In preparing an essay for the month of May, where Indonesia marks the 20 years of “Reformasi”, I came across what the-much-younger-me published 16 years ago — my first publication, in my pre-doctoral-program-life, written while I was in nomad. I re-read it for the first time since it was published. Relieved to find out that it’s not embarrassing for my today’s standard 😉 Also, I am surprised to discover that it is still very relevant today. Here is an excerpt from its conclusion.
The Indonesian experience clearly shows that the internet can be a cyber-civic space where people can mingle without state intervention. Under Suharto, the state’s system of control and surveillance constricted such activity in all other potential civic spaces, so political activation through the internet became vital to political reform. Yet, in the post-Suharto era, it is not clear whether civil society will flower in the liberated cyberspaces of the internet, or will instead succumb to communal resistance and the disintegration of civil society itself. If the latter situation comes to pass, Indonesia is likely to experience a severely weakened state and a fragmented society, risking perpetual instability. In such a situation, some segments of society might even reinvent the Suharto era as halcyon days of national coherence and prosperity, forgetting the daily suppression of civil society. If, on the other hand, a vibrant civil society with a stable government under the rule of law emerges to overcome communal resistances, Indonesia will be able to chart its own destiny in a global age. In the final analysis, the paramount question concerns how to retain the integrity of Indonesian society in a way that allows for the continuity of the nation-state. Civil society must be an active force in the formation of political communities that can work collectively to resolve rather than foment social divides.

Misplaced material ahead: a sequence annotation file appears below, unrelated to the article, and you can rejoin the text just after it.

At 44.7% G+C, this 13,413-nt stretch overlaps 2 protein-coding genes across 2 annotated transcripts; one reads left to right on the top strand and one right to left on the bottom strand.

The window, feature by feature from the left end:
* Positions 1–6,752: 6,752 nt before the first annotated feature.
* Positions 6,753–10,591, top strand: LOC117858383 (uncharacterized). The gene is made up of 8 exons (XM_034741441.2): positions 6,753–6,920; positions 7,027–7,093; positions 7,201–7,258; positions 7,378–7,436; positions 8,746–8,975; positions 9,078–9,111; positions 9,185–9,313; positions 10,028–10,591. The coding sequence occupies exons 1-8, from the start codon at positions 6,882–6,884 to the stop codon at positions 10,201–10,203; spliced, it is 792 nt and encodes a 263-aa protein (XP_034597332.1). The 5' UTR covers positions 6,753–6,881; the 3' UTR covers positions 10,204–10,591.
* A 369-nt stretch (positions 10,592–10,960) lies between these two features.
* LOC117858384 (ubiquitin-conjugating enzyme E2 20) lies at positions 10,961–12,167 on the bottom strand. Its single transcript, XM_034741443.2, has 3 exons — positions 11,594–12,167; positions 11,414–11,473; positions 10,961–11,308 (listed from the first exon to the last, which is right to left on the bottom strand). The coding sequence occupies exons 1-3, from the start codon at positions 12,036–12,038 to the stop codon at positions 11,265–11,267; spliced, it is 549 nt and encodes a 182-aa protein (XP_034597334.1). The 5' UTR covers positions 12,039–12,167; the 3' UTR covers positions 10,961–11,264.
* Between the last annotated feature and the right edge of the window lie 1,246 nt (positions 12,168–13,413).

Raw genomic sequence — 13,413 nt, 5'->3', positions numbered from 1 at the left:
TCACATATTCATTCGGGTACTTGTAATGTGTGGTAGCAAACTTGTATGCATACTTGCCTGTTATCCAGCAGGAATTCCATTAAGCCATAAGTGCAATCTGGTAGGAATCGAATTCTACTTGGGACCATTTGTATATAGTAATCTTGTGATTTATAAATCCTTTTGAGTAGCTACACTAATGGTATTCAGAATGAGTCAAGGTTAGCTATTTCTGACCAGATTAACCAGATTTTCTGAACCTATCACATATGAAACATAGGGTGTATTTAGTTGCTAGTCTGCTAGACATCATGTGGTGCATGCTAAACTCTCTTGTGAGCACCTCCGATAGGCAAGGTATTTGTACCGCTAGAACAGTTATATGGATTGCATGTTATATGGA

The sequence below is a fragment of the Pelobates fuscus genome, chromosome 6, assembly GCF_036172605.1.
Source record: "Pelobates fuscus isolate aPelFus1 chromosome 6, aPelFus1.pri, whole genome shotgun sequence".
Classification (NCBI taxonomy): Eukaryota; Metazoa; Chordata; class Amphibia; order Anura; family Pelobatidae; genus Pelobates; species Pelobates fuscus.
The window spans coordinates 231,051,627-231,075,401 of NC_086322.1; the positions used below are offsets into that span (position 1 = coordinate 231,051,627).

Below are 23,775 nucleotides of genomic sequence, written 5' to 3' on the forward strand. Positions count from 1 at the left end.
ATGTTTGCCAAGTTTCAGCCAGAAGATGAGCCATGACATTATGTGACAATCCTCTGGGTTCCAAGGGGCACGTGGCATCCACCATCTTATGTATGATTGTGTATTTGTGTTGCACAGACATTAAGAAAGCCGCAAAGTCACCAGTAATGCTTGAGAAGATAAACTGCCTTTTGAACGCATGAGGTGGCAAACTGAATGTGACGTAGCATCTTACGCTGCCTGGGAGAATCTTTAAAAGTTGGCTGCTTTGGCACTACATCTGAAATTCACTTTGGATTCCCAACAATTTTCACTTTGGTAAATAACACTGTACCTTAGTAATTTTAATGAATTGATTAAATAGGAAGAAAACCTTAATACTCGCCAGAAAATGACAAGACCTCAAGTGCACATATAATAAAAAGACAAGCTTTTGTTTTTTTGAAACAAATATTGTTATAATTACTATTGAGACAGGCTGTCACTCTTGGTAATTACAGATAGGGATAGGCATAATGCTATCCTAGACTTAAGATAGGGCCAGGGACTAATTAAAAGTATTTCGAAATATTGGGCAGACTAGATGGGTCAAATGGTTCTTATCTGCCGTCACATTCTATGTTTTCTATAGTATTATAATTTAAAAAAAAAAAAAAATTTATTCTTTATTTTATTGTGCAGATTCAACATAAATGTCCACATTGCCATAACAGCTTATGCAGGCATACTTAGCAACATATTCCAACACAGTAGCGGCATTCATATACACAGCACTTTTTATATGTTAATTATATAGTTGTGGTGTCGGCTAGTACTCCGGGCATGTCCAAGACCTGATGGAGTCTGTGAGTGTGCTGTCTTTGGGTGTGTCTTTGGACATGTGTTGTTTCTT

To read the article, click here.